Use the word "bake" when you cook something inside an oven.

  • Vanessa likes to bake.
  • She likes to bake cakes, muffins, and cookies.
  • Something’s baking in the oven. It smells good, whatever it is.
  • A 20-pound turkey will need to bake in the oven for about four to five hours. (bake = roast)

Pay attention to the "ed" ending after a "k." It forms a "t" sound.

simplepastpast participle
  • The chicken was baked in the oven. (past tense, passive voice)
  • Vanessa baked a cake. (past tense)

baker He baked some muffins.

The word "baked" is an adjective:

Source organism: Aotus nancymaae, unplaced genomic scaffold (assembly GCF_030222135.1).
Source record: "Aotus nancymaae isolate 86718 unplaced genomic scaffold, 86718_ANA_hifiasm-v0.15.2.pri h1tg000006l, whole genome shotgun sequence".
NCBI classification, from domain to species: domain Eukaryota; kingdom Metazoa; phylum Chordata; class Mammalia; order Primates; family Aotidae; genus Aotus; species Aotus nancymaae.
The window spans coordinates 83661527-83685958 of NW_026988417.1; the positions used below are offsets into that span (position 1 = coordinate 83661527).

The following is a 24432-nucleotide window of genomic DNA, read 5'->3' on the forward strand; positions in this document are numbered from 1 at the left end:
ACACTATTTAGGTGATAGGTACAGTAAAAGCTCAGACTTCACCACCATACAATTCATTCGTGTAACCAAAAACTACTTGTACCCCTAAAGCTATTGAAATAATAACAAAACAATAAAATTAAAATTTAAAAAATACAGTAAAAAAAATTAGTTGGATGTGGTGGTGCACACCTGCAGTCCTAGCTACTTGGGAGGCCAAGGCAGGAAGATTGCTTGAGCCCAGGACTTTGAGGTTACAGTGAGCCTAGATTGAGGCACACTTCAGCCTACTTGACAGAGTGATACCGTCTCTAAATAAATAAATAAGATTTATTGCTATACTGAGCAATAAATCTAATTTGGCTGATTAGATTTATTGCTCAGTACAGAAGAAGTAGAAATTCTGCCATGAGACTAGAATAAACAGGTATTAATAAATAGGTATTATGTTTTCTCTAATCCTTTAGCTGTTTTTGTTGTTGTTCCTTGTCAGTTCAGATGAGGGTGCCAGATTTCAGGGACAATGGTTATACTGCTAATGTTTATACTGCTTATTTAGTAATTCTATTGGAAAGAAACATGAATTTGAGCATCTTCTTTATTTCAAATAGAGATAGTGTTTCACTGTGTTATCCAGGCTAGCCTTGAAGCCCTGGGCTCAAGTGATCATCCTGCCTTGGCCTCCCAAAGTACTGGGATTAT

• There’s nothing like the smell of freshly baked bread. (This sentence uses "baked" as an adjective.)
  • Do you like baked potatoes?
  • Bob and those guys stayed out in the sun too long and got totally baked. (baked = sunburned)

There are a few words closely related to the word "bake."

  • A baker is a person who bakes things in the oven as a profession.
  • A bakery is a place where you can buy baked goods (baked goods = bread, cake, donuts, cookies, etc.).

There are a few other ways to use the word "bake."

  • His idea sounds half-baked. (His idea hasn’t been fully developed.)
  • Mary has two buns baking in the oven. (She’s pregnant with twins.)
  • Let’s allow this to bake for a few days before coming back to it. (Let’s give this situation or idea some time; let’s wait.)

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January 2, 2015